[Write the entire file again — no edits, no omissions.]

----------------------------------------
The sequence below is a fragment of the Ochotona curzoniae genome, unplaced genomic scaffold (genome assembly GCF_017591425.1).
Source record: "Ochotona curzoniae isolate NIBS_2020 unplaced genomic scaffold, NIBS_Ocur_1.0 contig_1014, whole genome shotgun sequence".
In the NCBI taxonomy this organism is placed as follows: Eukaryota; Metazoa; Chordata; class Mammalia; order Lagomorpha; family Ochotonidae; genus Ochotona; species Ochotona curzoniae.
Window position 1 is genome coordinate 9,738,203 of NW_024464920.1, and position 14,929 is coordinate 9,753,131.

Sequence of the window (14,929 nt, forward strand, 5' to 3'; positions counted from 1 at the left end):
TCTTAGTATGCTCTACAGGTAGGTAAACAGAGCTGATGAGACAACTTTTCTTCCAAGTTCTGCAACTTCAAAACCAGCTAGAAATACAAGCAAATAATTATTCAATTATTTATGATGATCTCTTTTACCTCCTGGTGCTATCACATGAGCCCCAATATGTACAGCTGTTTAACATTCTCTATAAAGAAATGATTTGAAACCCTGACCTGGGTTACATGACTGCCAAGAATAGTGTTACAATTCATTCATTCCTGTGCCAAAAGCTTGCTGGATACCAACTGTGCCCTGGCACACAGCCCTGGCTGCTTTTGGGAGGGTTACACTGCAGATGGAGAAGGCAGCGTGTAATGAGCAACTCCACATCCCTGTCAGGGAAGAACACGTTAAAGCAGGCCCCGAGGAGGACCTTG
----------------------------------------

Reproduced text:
The sequence below is a fragment of the Ochotona curzoniae genome, unplaced genomic scaffold (genome assembly GCF_017591425.1).
Source record: "Ochotona curzoniae isolate NIBS_2020 unplaced genomic scaffold, NIBS_Ocur_1.0 contig_1014, whole genome shotgun sequence".
In the NCBI taxonomy this organism is placed as follows: Eukaryota; Metazoa; Chordata; class Mammalia; order Lagomorpha; family Ochotonidae; genus Ochotona; species Ochotona curzoniae.
Window position 1 is genome coordinate 9,738,203 of NW_024464920.1, and position 14,929 is coordinate 9,753,131.

Sequence of the window (14,929 nt, forward strand, 5' to 3'; positions counted from 1 at the left end):
TCTTAGTATGCTCTACAGGTAGGTAAACAGAGCTGATGAGACAACTTTTCTTCCAAGTTCTGCAACTTCAAAACCAGCTAGAAATACAAGCAAATAATTATTCAATTATTTATGATGATCTCTTTTACCTCCTGGTGCTATCACATGAGCCCCAATATGTACAGCTGTTTAACATTCTCTATAAAGAAATGATTTGAAACCCTGACCTGGGTTACATGACTGCCAAGAATAGTGTTACAATTCATTCATTCCTGTGCCAAAAGCTTGCTGGATACCAACTGTGCCCTGGCACACAGCCCTGGCTGCTTTTGGGAGGGTTACACTGCAGATGGAGAAGGCAGCGTGTAATGAGCAACTCCACATCCCTGTCAGGGAAGAACACGTTAAAGCAGGCCCCGAGGAGGACCTTG